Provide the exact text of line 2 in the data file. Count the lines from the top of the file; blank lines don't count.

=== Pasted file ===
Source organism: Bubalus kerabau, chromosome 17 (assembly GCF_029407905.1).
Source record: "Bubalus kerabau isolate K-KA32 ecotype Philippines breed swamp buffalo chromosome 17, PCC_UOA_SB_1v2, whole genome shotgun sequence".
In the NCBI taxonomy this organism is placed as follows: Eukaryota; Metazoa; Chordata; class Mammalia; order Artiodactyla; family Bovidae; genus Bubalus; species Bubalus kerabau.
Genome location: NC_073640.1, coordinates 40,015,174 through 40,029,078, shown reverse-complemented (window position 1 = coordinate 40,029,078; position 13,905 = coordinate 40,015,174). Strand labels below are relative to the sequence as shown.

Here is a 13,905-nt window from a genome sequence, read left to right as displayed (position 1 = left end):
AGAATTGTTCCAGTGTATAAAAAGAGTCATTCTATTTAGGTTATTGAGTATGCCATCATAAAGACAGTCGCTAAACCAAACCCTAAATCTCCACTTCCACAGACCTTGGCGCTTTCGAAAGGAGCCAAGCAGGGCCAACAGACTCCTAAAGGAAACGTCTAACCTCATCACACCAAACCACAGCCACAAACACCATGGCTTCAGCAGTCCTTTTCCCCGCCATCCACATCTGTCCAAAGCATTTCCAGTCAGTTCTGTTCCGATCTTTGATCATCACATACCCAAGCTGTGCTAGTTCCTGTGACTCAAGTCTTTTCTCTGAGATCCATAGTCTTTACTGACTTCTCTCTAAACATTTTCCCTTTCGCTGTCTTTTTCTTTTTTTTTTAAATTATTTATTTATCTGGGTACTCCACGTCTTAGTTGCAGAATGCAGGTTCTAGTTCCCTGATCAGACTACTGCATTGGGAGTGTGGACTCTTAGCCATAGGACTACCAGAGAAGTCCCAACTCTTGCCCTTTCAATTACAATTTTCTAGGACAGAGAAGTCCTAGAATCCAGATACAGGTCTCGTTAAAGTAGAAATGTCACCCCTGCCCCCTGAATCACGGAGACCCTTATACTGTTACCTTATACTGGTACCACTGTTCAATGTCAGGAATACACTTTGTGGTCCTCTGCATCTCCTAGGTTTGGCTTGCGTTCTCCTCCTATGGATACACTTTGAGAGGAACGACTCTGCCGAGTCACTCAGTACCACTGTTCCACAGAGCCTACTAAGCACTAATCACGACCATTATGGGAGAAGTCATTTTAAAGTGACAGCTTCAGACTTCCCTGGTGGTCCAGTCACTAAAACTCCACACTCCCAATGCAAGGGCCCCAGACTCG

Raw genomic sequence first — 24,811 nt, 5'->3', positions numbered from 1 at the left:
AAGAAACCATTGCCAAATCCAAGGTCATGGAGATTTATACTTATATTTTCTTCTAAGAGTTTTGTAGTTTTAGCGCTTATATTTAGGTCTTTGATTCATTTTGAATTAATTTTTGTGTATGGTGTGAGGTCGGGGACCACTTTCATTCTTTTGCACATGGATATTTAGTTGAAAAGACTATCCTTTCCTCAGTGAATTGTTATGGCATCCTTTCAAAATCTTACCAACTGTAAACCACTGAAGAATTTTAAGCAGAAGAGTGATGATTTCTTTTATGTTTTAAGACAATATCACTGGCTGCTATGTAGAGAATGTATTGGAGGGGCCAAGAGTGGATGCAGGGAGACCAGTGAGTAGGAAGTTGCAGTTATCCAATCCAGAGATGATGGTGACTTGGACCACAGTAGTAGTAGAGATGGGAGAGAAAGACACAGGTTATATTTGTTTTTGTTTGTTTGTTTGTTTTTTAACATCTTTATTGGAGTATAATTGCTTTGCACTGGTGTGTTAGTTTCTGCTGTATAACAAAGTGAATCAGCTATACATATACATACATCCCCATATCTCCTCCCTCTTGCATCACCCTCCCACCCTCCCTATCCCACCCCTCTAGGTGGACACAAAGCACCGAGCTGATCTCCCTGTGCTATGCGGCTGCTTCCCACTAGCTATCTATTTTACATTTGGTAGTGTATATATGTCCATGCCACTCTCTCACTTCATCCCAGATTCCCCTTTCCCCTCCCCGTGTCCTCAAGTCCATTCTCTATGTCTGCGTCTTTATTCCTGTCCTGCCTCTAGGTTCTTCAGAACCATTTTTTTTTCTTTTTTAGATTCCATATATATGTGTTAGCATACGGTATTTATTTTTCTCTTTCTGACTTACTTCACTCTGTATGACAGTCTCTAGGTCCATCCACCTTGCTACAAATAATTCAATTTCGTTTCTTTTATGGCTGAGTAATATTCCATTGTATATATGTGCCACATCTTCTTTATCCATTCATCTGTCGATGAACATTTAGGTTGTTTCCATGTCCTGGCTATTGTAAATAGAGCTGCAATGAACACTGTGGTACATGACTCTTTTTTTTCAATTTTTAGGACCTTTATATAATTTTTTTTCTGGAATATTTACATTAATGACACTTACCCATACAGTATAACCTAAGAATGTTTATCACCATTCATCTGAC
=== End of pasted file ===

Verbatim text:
Source record: "Bubalus kerabau isolate K-KA32 ecotype Philippines breed swamp buffalo chromosome 17, PCC_UOA_SB_1v2, whole genome shotgun sequence".